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Do I need a veterinarian for my Bees?

As of Jan. 1st, 2017, anyone that uses antibiotics on bees needs a prescriptions from a vet in order to get the antibiotics. The FDA considers bees a food producing animal and classifies them as a large animal livestock. If you don't use antibiotics in your hives, then you can stop reading now and rest assured you have nothing to worry about. If you do use antibiotics or think you might, then read on.

The kinds of antibiotics most commonly given to bees for American Foulbrood, European Foulbrood, Nosema and Tracheal Mites is Tylosin or Tylan©, Terramycin© and in some cases Lincomycin or Lincomix©.

In a nut shell, the FDA is changing the way we use antibiotics to help slow the resistance build up in animals and one way is removing the ability to feed antibiotics to animals as a prevention instead of a treatment. Now, antibiotics, under the supervision of veterinarians, are administered for control and treatment of disease.Bees aren't the only ones affected by this change; this applies to all animals in the U.S.

So what does this mean for you? When you need antibiotics for your hives, you will need to contact a veterinarian and begin a legally defined relationship called a Veterinary Client Patient Relationship or VCPR. The veterinarian, after an inspection of your bees/hive, can then write a prescription or a Veterinary Feed Directive (VFD) order. If the vet writes a prescription, you obtain this directly from the veterinarian. If they write a VFD, you will need to go to a feed mill where the product is already pre-mixed. No matter which method is used, the beekeeper agrees to follow the veterinarians orders and the vet then takes responsibility for the treatment. The veterinarian does NOT have to actually administer the antibiotics for the beekeeper, but in most cases will need to make a visit to your hives.. The veterinarian will determine if you need a prescription or a VDF.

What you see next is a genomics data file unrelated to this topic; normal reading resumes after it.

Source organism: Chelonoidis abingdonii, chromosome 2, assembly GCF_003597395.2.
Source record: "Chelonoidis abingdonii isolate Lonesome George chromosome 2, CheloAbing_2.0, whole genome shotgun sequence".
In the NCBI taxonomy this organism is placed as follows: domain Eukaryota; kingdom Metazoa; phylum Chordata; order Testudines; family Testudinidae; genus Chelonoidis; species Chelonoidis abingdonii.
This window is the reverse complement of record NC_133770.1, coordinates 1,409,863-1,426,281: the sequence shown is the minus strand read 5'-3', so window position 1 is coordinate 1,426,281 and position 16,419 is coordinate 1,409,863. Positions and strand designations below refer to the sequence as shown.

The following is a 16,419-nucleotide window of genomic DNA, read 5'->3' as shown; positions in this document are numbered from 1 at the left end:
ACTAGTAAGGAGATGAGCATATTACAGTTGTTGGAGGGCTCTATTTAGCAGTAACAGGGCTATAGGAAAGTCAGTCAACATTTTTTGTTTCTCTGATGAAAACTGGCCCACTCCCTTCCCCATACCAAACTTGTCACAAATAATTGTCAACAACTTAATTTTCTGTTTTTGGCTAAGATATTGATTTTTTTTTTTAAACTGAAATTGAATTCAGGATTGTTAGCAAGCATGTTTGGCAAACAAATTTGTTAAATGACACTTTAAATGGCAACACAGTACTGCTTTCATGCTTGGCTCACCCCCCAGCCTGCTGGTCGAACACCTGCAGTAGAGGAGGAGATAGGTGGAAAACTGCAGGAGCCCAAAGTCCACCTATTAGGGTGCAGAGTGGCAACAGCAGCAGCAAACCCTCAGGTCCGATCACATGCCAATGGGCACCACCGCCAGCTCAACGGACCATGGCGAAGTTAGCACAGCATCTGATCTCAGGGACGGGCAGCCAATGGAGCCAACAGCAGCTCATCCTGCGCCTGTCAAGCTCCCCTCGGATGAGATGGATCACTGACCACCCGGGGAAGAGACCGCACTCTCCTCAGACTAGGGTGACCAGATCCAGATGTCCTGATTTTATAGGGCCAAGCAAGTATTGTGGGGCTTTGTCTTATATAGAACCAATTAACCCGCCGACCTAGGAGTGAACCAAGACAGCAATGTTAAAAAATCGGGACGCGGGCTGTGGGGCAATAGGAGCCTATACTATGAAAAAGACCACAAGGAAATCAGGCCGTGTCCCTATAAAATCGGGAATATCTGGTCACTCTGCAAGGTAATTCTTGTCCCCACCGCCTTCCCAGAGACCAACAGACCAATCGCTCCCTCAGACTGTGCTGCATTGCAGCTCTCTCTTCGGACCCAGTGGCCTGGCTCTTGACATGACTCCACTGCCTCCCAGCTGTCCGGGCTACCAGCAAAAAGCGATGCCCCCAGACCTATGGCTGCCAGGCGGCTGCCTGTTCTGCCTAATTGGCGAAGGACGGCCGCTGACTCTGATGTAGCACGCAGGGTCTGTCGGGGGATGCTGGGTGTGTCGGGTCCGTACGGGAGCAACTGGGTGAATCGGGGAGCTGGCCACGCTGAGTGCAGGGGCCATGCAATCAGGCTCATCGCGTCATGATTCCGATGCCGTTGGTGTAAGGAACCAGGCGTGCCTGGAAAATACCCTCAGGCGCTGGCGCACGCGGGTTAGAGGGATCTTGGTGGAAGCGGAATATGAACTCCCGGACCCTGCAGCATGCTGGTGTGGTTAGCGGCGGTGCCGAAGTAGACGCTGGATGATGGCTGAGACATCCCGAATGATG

There is one distinct difference between a VFD and a prescription. Prescriptions can be used in ways that may be different that the product label actually reads. VFD's must use the medication as directed and for the proper uses as set forth by the FDA and how it reads on the label.

You may also hear about Extra Label Drug Use. You will notice that all drugs used for honey bees says "For the control of...". Control is specific, in this use, as it refers to FDA's new directive of Prevention, Control and Treatment. In Prevention, there is nothing to diagnose, yet a threat may still exists that warrants the use of antibiotics. In Control, the disease is at a low level, but does exists and could become an issues, therefore, needs to be controlled. In Treatment, the disease is present and in large amounts and needs to be treated in order to regain animal health.

As far as we can tell, veterinarian inspections and visits to your hives have no reciprocity to any other states, meaning, if you move your hives from state to state, you will need another visits by a veterinarian in the other states. Coincidentally, Fumagilin, although it IS an antibiotic, it is not listed on the veterinarian required list and can still be purchased over the counter.

The number of veterinarians that are willing and able to work with honey bees, especially in Michigan, are few and far between. We only know of about three in the entire state, as of the writing of this article. Hopefully more will step forward and will be located near you, otherwise this will prove to be a VERY costly regulation for beekeepers. Until then, this subject remains a struggle for most beekeepers and really begs the question, how and why did this happen? How did we get this far and are now just finding out how few veterinarians there are to help beekeepers. Isn't the FDA trying to help the bees? This certainly puts a lot of beekeepers at risk due to lack of access to antibiotics they may need to keep their bees alive.

Several phone calls were made to State and Federal Agencies with very little feedback. An FDA representative never replied to our inquires. The Michigan State Apiarist, Mike Hansen, was the most helpful, but even then, had little light to shine on the subject. ” At this point, there are still a lot of questions at our end." is how his correspondence with us ends.

We have provided a link here where you can find out more about this subject and a (tiny) list of veterinarians that can work with beekeepers. As we find out more information, we will post updates to help keep everyone in the loop as best we can.

You may also look for articles where we discuss the natural alternatives to treating your hives with antibiotics for prevention.

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